Wednesday, September 13, 2017

SuperSTARS -  we’re highlighting amazing STARs of the past and their careers

We couldn’t do this without hearing from the man who started it all – Andy Davies.

Well known for this work as Home Affairs Correspondent with Channel 4 News, Andy took time out to give us the lowdown on how STAR came about.

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NAME: Andy Davies
JOB: Journalist
STAR History: Founder

“In December 1992, aged 23 and teaching English in Catalonia, I had an idea: the creation of a student network supporting refugees around the world.

“The thought came to me after reading one of UNHCR’s monthly bulletins (entitled ‘Focus: Famine’). I wrote a letter – floating the idea – to the UN High Commissioner for Refugees.

“To my great surprise, their Public Information Chief Sylvana Foa responded: ‘We like your idea. A lot’.

“I imagined they’d be the ones to set it up. However, they asked me to devise and run a pilot programme. And so STAR was launched at a Nottingham University fresher’s fayre one Autumn morning.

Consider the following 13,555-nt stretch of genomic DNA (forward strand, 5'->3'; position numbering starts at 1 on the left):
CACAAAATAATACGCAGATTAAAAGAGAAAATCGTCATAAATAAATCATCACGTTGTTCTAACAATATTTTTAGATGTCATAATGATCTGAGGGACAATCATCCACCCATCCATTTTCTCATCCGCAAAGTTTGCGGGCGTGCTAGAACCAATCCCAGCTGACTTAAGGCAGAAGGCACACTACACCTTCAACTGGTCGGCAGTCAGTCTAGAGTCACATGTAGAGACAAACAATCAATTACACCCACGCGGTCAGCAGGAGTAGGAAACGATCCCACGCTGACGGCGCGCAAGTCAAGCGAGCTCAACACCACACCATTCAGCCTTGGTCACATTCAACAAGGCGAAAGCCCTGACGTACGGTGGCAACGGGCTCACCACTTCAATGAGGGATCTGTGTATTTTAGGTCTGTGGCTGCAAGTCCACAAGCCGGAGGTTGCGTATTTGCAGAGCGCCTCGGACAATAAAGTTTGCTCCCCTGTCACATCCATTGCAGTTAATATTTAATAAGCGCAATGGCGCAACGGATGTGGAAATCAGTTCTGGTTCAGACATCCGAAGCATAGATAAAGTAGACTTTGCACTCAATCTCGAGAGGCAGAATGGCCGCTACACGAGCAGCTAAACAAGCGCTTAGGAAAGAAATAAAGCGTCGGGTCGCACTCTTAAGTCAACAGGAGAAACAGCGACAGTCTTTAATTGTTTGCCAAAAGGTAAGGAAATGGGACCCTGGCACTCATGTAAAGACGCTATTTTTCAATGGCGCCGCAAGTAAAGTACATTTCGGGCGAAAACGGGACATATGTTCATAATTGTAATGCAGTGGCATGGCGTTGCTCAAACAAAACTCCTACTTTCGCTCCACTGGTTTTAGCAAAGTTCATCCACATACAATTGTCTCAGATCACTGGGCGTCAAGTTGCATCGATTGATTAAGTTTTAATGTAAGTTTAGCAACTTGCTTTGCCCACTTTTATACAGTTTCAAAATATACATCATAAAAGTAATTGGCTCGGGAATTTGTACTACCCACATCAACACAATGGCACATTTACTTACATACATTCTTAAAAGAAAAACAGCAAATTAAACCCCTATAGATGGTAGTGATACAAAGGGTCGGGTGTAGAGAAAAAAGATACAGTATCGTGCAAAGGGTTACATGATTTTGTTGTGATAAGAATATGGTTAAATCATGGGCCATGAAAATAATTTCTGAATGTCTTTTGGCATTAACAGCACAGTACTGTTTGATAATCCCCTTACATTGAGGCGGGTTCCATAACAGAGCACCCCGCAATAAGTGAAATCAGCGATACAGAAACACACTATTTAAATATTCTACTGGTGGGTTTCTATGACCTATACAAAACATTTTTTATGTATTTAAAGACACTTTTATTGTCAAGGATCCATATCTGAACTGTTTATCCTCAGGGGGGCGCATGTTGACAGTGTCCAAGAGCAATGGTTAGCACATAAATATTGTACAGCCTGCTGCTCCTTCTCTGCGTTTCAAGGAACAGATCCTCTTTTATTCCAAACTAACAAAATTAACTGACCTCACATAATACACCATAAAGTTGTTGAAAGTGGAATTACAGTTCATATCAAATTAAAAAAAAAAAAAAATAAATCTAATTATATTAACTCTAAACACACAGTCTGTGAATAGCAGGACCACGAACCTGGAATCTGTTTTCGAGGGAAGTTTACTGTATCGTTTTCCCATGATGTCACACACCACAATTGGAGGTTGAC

“I’d just arrived to do a Masters there. I stood alone, as I recall, in front of a couple of UN logo refugee posters, a makeshift logo I’d asked my brother to devise, and a table boasting an empty membership list.

“The response in those first few hours made me realise it could work. The university had got itself a new society, and STAR its founder members.

“One of the first to sign up was fellow Nottingham student Elly Hargreave. Elly, a brilliant motivator and organiser, went on to run STAR in subsequent years and was the real force behind laying the foundations for its wider expansion.

“My career took me in a different direction (BBC News trainee; BBC Northern Ireland; Panorama; and now Channel 4 News), but however distant an observer I have been in those years since, STAR has always been a cause close to my heart.

“I have covered numerous stories involving refugees over the years. The more I learn about the challenges many who seek sanctuary in this country have faced, the more convinced I am by the value an organisation like STAR has.

“Of course there is the vital work of helping to inform, accurately, the wider public debate on asylum and immigration. But at its simplest level, the concept of a group of young volunteers providing simple gestures of welcome and support to those starting lives anew must surely yield so much goodwill in the long term.

“It was great fun setting up STAR. It was even more fun being a part of it during that early period when we tried to create a template for others to follow.

“To see it thriving now is a credit to every single STAR recruit who’s bothered to care enough to get involved. What has it taught me? If you have an idea, however simple, don’t always assume someone else will do it.”

Posted by STAR team on 13/09/2017 at 02:05 PM